Keywords: Electroconvulsive therapy, etomidate, propofol

How to cite this article:
Rajpurohit V, Chaudhary K, Kishan R, Kumari K, Sethi P, Sharma A. Bi-spectral index-guided comparison of propofol versus etomidate for induction in electroconvulsive therapy. Anesth Essays Res 2020;14:504-9

How to cite this URL:
Rajpurohit V, Chaudhary K, Kishan R, Kumari K, Sethi P, Sharma A. Bi-spectral index-guided comparison of propofol versus etomidate for induction in electroconvulsive therapy. Anesth Essays Res [serial online] 2020 [cited 2022 May 19];14:504-9. Available from:

   Introduction Top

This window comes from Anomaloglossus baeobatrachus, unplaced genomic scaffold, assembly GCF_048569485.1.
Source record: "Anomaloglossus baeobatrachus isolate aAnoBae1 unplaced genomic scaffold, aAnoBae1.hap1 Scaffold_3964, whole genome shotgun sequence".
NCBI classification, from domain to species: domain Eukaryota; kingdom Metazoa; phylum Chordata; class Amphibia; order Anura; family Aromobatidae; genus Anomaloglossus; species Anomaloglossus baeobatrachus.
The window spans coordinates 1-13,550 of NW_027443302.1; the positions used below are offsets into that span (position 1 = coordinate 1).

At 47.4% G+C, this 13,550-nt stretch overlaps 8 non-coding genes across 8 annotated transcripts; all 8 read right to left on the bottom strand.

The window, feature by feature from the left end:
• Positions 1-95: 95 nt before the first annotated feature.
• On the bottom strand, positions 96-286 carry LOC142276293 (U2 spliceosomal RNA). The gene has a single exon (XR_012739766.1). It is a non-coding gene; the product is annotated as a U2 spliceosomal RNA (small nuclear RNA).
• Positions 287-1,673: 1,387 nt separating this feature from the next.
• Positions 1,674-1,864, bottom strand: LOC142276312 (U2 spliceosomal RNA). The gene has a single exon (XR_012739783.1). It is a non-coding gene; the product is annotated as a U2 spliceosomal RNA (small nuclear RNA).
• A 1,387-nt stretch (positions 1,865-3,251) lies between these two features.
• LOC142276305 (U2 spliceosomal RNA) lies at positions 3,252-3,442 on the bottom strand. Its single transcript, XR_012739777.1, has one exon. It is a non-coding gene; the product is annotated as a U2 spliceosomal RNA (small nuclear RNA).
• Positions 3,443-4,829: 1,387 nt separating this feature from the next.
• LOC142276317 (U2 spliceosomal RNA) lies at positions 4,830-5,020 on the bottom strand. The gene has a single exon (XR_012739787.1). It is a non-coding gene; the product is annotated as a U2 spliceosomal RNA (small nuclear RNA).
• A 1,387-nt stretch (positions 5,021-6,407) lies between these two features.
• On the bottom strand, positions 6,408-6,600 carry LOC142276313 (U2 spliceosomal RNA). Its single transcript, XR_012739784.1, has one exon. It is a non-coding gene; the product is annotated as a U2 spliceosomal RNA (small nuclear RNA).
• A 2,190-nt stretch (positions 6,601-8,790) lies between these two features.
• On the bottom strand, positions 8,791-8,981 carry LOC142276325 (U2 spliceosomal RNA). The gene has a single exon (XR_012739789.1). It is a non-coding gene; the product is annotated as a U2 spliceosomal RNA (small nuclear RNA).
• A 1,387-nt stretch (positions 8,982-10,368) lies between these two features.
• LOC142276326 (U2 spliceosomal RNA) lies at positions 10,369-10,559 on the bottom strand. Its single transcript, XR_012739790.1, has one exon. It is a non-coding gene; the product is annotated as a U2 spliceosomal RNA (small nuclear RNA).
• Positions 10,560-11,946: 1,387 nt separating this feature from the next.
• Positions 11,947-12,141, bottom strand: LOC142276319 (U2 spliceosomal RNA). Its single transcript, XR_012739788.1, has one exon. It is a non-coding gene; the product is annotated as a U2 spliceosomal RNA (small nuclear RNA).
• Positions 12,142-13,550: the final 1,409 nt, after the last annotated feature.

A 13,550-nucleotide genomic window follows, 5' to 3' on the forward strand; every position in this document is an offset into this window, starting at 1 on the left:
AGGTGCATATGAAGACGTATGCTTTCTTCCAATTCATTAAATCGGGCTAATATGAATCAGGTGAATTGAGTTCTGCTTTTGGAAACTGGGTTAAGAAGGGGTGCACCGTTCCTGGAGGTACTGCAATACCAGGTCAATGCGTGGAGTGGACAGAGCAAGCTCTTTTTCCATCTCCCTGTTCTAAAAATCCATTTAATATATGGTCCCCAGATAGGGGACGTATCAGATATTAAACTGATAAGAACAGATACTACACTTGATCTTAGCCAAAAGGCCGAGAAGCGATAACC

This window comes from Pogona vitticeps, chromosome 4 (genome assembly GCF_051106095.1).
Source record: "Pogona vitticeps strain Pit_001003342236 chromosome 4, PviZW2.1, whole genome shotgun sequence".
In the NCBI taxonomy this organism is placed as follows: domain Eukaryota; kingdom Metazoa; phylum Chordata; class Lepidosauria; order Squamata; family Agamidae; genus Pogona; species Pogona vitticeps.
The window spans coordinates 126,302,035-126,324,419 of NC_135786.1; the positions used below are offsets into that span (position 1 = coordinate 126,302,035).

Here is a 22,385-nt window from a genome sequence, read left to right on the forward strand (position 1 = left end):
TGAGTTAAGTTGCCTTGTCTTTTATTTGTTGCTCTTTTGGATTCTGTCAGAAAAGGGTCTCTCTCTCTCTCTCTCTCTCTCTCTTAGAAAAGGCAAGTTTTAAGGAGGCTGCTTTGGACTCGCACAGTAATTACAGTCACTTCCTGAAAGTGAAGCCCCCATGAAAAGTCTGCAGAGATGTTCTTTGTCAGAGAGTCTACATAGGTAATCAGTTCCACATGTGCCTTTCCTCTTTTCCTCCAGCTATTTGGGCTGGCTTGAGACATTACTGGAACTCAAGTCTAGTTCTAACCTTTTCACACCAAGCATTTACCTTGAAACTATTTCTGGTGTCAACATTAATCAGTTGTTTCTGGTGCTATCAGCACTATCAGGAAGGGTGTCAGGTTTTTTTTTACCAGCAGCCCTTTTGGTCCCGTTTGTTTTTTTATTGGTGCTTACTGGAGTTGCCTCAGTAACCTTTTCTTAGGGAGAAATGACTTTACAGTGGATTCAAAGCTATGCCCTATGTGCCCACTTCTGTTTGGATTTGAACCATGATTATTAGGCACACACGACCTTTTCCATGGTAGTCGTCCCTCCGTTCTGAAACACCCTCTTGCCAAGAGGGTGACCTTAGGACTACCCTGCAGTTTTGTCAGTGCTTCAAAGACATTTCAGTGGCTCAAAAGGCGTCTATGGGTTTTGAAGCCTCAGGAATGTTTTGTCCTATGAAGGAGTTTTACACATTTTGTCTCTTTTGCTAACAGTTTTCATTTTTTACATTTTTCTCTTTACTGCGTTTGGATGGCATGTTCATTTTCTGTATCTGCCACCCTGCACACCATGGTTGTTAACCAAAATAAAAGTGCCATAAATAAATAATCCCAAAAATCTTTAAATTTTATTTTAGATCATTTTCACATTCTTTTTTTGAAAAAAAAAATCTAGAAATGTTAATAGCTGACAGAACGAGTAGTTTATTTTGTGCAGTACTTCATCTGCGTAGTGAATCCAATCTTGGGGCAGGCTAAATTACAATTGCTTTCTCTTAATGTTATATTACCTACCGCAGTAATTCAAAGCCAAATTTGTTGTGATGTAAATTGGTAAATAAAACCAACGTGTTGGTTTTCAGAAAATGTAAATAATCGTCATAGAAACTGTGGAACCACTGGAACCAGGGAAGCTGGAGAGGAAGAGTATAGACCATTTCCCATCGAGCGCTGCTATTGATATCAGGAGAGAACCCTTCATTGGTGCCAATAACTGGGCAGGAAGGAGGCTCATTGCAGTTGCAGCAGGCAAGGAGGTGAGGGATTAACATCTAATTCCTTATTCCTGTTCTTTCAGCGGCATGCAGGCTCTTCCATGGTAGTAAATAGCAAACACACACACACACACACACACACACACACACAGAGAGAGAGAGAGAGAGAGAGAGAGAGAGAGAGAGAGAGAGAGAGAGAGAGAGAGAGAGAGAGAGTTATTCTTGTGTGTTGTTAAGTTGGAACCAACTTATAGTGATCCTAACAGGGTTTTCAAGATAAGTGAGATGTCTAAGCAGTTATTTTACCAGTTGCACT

Electroconvulsive therapy (ECT) is a well-established effective treatment for various psychiatric disorders such as severe major depressive disorders, mania, schizophrenia, and catatonia.[1] Initially, ECT was done without anesthesia and was associated with complications such as bone fractures, joint dislocation, tongue biting, tearing of muscle fibers, and hemodynamic changes including elevation in the systolic blood pressure (SBP) and heart rate (HR), and sometimes arrhythmia.[2],[3] The use of anesthesia for ECT has made its use safe and comfortable, with reduced adverse effects and increased efficacy. For effective ECT, a balance needs to be maintained between adequate anesthetic state and the optimal duration of motor seizure activity (>15 s). The ideal anesthetic agent for ECT would be the one with rapid onset and shorter duration of action, enabling rapid recovery with minimal effects on the threshold and duration of seizures, while attenuating the hemodynamic response to electrical stimulus.[4] Commonly used anesthetic drugs for ECT are methohexital, thiopentone, etomidate, propofol, and ketamine, each with its advantages and disadvantages.[5],[6],[7]